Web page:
Posted by Mrs. D'Elia | Posted in Fantasy, Oldies But Goodies, Pure Fun, Uncategorized | Posted on November 12, 2011
There was once a boy named Milo who didn’t know what to do with himself — not just sometimes, but always.
The Phantom Tollbooth by Norton Juster and Jules Feiffer is turning 50 this year. I know! Can you believe it? I remember loving this book in 1980 when I was in the sixth grade. (yeah, yeah, now everyone knows how old I am.) I reread it again in honor of its birthday and I loved it just as much as the first time. In fact, I probably enjoyed it a little more due to the fact that my years of knowledge and experience allowed me to read it with a different perspective.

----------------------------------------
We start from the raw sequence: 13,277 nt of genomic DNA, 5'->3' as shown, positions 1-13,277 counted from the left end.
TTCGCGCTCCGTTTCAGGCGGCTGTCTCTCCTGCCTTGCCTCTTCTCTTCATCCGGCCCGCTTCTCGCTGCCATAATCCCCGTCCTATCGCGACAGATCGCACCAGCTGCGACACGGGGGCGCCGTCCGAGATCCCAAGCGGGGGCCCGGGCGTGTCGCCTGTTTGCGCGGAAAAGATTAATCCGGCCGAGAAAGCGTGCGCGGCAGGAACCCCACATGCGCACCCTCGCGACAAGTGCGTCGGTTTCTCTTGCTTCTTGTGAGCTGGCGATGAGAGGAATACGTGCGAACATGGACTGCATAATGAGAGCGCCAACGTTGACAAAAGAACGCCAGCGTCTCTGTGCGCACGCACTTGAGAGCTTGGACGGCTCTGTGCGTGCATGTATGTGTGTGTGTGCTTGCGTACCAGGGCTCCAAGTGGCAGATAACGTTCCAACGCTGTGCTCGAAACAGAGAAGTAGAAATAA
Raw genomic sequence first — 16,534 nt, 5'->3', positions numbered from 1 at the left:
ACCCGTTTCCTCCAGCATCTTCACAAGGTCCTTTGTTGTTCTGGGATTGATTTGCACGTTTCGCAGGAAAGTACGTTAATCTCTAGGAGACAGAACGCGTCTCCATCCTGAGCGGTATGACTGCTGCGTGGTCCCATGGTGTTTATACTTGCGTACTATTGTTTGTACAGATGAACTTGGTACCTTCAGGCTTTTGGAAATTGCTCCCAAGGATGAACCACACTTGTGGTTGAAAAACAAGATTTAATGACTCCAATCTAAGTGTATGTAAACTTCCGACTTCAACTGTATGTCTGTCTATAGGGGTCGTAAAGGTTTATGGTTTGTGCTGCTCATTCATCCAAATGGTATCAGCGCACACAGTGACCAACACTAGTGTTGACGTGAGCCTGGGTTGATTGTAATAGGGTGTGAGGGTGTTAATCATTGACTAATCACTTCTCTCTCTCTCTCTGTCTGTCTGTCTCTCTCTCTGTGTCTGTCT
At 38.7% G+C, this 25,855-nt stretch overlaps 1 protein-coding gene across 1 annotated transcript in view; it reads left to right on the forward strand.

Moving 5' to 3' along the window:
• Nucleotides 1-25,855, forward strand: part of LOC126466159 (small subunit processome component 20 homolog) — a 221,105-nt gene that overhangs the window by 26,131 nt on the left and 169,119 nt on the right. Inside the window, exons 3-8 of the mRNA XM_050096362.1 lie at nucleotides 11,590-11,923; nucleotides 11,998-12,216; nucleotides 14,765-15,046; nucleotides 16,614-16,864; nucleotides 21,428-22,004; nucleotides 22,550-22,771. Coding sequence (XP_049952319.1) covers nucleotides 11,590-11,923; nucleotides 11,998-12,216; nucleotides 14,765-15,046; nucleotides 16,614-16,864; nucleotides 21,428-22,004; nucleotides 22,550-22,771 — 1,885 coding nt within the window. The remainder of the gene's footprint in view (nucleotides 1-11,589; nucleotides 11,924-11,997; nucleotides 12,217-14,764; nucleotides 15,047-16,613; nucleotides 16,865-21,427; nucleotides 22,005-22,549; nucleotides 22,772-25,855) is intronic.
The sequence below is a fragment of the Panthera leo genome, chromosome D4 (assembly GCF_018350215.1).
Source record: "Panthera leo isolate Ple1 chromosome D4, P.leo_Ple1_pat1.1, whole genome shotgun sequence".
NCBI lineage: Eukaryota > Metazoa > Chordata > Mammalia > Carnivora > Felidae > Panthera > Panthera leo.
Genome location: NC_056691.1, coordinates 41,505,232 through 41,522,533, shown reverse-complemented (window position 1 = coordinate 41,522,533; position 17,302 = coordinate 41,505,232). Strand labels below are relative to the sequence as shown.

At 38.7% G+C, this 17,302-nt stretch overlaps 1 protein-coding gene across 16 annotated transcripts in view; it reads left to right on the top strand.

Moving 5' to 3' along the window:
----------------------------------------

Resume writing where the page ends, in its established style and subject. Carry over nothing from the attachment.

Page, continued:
It still has wonderful characters; it still sends a meaningful message to both children and adults about the way we should live our lives; and the unbelievably clever way that Juster uses figurative and literal language still made me chuckle in awe.
My favorite message from the book not only addresses my feelings about living but also about what kind of teacher I want to be and how I want my children and students to learn:
You must never feel badly about making mistakes, explained Reason quietly, as long as you take the trouble to learn from them. For you often learn more by being wrong for the right reasons than you do by being right for the wrong reasons.
Below is a wonderful interview with Norton Juster and Jules Feiffer and the story behind the making of this classic.
Did you know that has been turned into a musical? Watch below and maybe you can catch it when it comes to your city!